Productivity of Rajya Sabha
The Vice-President of India after completing his three years in office has highlighted the declining productivity of Rajya Sabha.
• The Vice President has revealed that the productivity of the House has been declining over the last 25 years with the House reporting annual productivity of 100% only once in 1999 during the last 20 years.
• The overall productivity of the last eight sessions till 2020 has been 65.50%, despite the intervening election year seriously impacting the functioning of the House for three sessions.
• The productivity of Rajya Sabha was only 28.90% during the 248th session, 27.30% during the 247th and a low of 6.80% during the 248th session. As a result, the annual productivity of Rajya Sabha has been 35.75%, the lowest ever.
• The functioning of the House subsequently was marked by sustained high levels of productivity of 104% during the 249th session, 99% during the historic 250th session and 76% during the last and 251st session.
• The highest productivity of 78.42% was observed during 2019 after 2010.
Reason for Low Productivity:
• Lack of consensus
• Reducing the number of days of sittings
• Politicization of Rajya Sabha
• Less attendance
• Excessive discussion on certain topics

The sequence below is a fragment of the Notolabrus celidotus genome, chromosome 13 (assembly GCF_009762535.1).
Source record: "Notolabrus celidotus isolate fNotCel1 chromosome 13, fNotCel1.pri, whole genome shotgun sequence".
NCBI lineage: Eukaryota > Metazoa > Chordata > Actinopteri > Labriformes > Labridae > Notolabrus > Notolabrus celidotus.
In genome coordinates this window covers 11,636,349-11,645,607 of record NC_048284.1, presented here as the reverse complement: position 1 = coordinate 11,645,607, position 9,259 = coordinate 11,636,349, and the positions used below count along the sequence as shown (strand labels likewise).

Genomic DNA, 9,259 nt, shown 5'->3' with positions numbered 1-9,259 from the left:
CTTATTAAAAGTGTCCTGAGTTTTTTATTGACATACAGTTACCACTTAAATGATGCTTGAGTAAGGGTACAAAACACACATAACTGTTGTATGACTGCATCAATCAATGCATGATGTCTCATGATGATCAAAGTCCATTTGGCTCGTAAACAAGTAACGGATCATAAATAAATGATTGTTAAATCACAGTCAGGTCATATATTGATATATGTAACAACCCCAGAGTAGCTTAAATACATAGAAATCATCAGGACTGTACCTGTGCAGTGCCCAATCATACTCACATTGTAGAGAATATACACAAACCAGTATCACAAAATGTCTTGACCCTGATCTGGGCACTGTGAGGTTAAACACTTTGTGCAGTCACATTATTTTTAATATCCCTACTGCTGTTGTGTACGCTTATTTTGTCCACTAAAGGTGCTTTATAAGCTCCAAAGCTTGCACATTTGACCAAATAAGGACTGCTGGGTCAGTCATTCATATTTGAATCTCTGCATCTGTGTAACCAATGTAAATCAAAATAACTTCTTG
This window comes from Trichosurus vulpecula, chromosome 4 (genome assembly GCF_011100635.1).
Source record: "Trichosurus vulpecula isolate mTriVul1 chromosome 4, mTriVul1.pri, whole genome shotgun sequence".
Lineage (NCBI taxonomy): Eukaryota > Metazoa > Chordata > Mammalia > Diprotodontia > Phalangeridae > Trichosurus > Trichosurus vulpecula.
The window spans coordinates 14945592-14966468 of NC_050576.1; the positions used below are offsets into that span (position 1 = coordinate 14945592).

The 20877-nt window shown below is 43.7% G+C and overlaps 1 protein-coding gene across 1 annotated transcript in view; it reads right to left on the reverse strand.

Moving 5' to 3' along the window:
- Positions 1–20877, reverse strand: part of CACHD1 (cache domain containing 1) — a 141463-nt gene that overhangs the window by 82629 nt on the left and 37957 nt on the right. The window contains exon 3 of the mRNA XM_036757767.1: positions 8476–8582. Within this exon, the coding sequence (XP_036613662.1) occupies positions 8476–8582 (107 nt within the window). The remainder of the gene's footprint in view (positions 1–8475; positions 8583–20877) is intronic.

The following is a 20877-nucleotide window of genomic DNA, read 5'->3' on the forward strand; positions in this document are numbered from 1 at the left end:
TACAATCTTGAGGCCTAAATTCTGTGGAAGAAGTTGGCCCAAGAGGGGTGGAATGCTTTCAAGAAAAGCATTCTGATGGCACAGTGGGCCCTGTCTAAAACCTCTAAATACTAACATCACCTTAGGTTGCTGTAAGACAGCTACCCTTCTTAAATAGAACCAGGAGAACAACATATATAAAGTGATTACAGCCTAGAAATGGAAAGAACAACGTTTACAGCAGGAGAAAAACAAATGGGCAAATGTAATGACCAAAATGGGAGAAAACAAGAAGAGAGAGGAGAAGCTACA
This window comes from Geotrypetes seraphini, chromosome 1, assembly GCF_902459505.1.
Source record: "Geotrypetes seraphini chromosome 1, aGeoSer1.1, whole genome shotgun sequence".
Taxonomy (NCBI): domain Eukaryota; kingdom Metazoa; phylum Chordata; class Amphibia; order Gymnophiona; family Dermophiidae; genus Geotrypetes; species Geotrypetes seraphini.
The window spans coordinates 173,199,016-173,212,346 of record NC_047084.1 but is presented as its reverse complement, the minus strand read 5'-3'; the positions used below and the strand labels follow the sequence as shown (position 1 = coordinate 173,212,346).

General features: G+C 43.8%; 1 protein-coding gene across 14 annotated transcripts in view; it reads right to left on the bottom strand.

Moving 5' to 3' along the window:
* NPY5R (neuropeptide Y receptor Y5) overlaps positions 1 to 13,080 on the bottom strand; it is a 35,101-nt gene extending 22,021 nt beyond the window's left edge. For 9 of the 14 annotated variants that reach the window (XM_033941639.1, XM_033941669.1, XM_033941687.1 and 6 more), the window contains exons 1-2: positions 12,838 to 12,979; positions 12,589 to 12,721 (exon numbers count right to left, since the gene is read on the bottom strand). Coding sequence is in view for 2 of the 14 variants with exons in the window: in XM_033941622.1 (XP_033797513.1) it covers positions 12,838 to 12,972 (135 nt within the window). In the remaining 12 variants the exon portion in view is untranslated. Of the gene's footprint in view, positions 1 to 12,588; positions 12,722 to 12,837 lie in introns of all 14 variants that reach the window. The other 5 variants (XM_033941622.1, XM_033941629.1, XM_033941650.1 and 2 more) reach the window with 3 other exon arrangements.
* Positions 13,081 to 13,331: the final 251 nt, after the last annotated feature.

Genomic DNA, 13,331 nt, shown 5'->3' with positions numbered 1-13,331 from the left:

The Rajya Sabha came into being on April 3, 1952 and held its first session on May 13 the same year.
The Rajya Sabha is the upper house of the parliament and also called the Council of State.
For the first time Bicameralism was introduced in the central legislature under the provisions of the Government of India Act 1919.
Bicameralism is a principle that requires the consent of two differently constituted chambers of Parliament for making or changing laws. Federalism and bicameralism are linked because the federal character of a nation comprising constituent units can be reflected in, and secured by, a bicameral legislature.
Special Powers of Rajya Sabha
The Rajya Sabha has been given four exclusive or special powers that are not enjoyed by the Lok Sabha:
It can authorise the Parliament to make a law on a subject enumerated in the State List (Article 249).
It can authorise the Parliament to create new All-India Services common to both the Centre and states (Article 312).
It alone can initiate a move for the removal of the Vice President. In other words, a resolution for the removal of the Vice President can be introduced only in the Rajya Sabha and not in the Lok Sabha (Article 67).
If a proclamation is issued by the President for imposing National Emergency or President’s rule or Financial Emergency at a time when the Lok Sabha has been dissolved or the dissolution of the Lok Sabha takes place within the period allowed for its approval, then the proclamation can remain effective even if it is approved by the Rajya Sabha alone (Articles 352, 356 and 360).
Thus Rajya Sabha is not just a secondary house of parliament but it plays an important role in protecting the interests of state and has some exclusive power of its own. Thus it is an important second house of the parliament and its efficiency is important in parliamentary democracy which relies on debate, discussions and deliberations.
PEPPER IT WITH
Article 100, 108, 110, 249, 312, 243R, Comparison of Rajya Sabha with Lok Sabha, Legislative Councils